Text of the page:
"Ted Conover has written a book about the Mexican poor that is at once intimate and epic. Coyotes is travel literature, social protest, and affirmation. I can compare this book to the best of George Orwell's journeys to the heart of poverty." - Richard Rodriguez, author of Brown and Hunger of Memory
"Honest, funny, touching and important . . . There is grace in this book, even more wisdom. What makes it really glow on every page is Mr. Conover's realization that he is dealing neither with a crime nor a tragedy, but with another of those human adventures that make America a country that is constantly renewing itself . . . remarkable." - T.D. Allman, New York Times Book Review
Interview: Ted Conover - The Savvy Traveler (link to audio)
Writer Ted Conover - Fresh Air - July 3, 2003 (link to audio) (This interview concentrates on Ten Conover's 2003 New York Times Magazine article on Guatanamo.)
Tommy Lee Jones's directorial debut, The Three Burials of Melqiuades Estrada, is a beautiful movie about border politics, friendship, grace, justice, and redemption. Jones plays Pete Perkins, a small-time Texas rancher, who promises his hired hand and best friend, Melquiades Estrada (Julio César Cedillo), that if he dies on the American side of the border, Pete will make sure he is returned to his family in Mexico and buried there. When Melquiades is shot and killed by a border patrol agent and the local sheriff refuses to investigate the murder, Pete kidnaps the guilty agent and makes him dig up Melquiades's body. Then Pete and the border patrol agent journey to Mexico to bury Melquiades in his hometown.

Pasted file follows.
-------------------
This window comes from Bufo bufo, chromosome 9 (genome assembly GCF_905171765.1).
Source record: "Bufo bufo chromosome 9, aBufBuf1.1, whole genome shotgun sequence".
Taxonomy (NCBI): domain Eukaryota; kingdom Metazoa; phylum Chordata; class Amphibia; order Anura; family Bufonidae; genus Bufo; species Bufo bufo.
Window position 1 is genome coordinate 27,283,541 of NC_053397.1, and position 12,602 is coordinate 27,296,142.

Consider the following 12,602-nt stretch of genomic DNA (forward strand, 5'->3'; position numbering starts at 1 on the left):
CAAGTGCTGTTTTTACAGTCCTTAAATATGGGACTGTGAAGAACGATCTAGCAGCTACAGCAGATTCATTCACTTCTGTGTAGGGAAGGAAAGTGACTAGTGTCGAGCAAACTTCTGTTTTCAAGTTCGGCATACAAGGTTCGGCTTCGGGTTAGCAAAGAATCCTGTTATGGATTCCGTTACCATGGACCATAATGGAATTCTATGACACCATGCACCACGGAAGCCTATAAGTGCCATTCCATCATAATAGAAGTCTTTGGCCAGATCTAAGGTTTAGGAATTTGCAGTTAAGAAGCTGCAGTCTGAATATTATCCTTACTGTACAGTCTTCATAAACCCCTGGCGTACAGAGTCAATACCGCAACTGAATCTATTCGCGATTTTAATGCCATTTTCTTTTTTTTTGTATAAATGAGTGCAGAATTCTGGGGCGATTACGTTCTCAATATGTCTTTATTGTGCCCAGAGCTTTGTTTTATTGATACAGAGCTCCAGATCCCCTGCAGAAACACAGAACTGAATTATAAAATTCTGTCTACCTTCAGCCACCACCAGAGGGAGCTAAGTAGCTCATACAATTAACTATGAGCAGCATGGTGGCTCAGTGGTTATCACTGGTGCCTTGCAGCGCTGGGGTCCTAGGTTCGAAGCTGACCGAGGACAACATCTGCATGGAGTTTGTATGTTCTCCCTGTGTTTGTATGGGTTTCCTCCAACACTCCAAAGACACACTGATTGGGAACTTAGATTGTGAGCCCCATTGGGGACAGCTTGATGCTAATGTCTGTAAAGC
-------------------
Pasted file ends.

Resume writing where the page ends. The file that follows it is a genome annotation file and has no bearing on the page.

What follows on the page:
From the inside cover of the cd jacket:
The modern world is a world of immigrants. We leave our homelands and come to the 'first world.' We arrive in Los Angeles and New York, London and Paris, crossing the border in search of a better life. Politicians and pundits often blame us for the social and economic problems of the day. Why is it that the United States, which proudly calls itself "a country of immigrants," treats immigrants like aliens from another planet? These so-called 'aliens' take care of their children, pick their fruit and vegetables, clean their homes, and handle every job imaginable for the lowest wages. Is it too much to ask that we immigrants be granted the most basic human rights?
In this recording, Lila Downs sings about the immigrant experience without sounding preachy or intellectual. She is their voice in both joy and pain. She sings about love, that ethereal thing which has no borders and is felt by everyone rich or poor, immigrant or not. These songs tell their story, your story, my story. Listen and remember.
Betto Arcos, 90.7 - KPFK Los Angles
Lila Downs: 'Border' - Weekend Edition - Aug. 26, 2001 (link to audio)